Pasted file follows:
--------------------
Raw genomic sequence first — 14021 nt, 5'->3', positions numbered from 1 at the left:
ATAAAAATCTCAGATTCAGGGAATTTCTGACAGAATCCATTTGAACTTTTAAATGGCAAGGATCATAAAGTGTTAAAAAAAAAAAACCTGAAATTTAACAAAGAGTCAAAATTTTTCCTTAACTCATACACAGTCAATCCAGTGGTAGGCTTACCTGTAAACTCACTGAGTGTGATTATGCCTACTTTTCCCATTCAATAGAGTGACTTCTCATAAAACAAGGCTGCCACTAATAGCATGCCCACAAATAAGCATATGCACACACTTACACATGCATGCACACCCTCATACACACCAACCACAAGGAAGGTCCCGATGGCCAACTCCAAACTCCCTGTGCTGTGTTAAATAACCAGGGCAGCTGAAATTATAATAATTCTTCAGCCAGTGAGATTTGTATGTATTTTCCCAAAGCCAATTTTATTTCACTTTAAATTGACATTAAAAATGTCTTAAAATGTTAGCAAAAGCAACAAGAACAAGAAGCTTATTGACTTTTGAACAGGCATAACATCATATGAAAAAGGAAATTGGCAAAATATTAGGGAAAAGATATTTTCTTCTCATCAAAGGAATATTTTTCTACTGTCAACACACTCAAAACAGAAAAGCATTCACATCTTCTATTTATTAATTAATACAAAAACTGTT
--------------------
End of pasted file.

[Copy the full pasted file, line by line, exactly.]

Raw genomic sequence first — 14021 nt, 5'->3', positions numbered from 1 at the left:
ATAAAAATCTCAGATTCAGGGAATTTCTGACAGAATCCATTTGAACTTTTAAATGGCAAGGATCATAAAGTGTTAAAAAAAAAAAACCTGAAATTTAACAAAGAGTCAAAATTTTTCCTTAACTCATACACAGTCAATCCAGTGGTAGGCTTACCTGTAAACTCACTGAGTGTGATTATGCCTACTTTTCCCATTCAATAGAGTGACTTCTCATAAAACAAGGCTGCCACTAATAGCATGCCCACAAATAAGCATATGCACACACTTACACATGCATGCACACCCTCATACACACCAACCACAAGGAAGGTCCCGATGGCCAACTCCAAACTCCCTGTGCTGTGTTAAATAACCAGGGCAGCTGAAATTATAATAATTCTTCAGCCAGTGAGATTTGTATGTATTTTCCCAAAGCCAATTTTATTTCACTTTAAATTGACATTAAAAATGTCTTAAAATGTTAGCAAAAGCAACAAGAACAAGAAGCTTATTGACTTTTGAACAGGCATAACATCATATGAAAAAGGAAATTGGCAAAATATTAGGGAAAAGATATTTTCTTCTCATCAAAGGAATATTTTTCTACTGTCAACACACTCAAAACAGAAAAGCATTCACATCTTCTATTTATTAATTAATACAAAAACTGTT